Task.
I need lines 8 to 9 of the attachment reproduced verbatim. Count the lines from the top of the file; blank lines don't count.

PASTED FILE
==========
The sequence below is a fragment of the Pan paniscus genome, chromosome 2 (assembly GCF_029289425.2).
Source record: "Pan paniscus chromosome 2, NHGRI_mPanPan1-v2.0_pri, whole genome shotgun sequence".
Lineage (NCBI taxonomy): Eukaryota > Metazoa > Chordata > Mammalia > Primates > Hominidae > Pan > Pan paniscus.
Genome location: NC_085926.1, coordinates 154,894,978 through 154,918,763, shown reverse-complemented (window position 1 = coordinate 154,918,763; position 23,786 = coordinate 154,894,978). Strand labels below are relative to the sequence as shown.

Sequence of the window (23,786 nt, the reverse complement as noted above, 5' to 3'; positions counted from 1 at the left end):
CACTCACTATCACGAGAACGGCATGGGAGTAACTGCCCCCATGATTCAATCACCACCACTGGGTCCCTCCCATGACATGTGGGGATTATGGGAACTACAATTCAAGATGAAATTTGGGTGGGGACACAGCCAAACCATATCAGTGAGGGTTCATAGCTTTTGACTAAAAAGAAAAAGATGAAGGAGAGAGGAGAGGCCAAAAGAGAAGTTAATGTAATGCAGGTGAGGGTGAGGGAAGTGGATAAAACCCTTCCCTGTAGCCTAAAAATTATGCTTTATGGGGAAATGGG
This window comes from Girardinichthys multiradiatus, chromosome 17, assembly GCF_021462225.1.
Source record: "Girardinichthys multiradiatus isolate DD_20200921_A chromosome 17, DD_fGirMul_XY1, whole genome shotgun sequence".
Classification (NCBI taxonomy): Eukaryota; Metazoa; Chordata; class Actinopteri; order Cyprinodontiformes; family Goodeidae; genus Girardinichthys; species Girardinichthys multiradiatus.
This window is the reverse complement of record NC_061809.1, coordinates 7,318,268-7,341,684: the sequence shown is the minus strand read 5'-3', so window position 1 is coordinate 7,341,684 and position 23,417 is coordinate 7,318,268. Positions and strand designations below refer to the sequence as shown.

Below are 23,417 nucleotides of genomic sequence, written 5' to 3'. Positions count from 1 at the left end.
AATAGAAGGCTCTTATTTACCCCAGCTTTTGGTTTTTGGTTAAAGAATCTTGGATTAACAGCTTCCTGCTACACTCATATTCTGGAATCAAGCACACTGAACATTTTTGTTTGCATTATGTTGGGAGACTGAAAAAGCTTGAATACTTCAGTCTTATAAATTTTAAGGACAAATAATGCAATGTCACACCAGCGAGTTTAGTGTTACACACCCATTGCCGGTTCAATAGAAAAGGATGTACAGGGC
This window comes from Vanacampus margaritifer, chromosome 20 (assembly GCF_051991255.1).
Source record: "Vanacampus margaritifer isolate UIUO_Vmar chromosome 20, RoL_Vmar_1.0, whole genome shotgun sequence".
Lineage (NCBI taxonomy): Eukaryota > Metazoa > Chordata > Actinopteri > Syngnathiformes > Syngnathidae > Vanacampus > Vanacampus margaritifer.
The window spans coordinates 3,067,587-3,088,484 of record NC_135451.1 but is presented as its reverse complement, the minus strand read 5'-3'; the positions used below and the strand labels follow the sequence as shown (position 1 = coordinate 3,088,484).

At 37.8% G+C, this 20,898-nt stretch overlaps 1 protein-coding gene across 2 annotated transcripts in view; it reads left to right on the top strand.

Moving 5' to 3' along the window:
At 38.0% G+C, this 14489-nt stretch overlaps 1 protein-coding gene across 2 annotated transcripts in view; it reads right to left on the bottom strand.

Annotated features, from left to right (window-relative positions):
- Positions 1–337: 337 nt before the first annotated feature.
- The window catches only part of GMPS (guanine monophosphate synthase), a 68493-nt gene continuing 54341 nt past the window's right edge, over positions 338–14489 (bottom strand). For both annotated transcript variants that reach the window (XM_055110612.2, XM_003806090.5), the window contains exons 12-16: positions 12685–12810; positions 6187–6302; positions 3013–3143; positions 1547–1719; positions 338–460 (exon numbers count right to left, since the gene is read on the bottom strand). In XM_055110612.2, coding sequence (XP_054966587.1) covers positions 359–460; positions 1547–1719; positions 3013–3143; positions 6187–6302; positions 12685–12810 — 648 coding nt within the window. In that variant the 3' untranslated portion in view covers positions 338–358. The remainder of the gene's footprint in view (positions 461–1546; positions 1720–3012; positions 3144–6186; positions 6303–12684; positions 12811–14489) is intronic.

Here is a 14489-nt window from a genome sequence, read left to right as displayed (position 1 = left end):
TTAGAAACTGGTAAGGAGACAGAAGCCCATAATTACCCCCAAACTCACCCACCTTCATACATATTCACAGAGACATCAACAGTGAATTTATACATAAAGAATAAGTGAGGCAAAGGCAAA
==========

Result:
Source record: "Girardinichthys multiradiatus isolate DD_20200921_A chromosome 17, DD_fGirMul_XY1, whole genome shotgun sequence".
Classification (NCBI taxonomy): Eukaryota; Metazoa; Chordata; class Actinopteri; order Cyprinodontiformes; family Goodeidae; genus Girardinichthys; species Girardinichthys multiradiatus.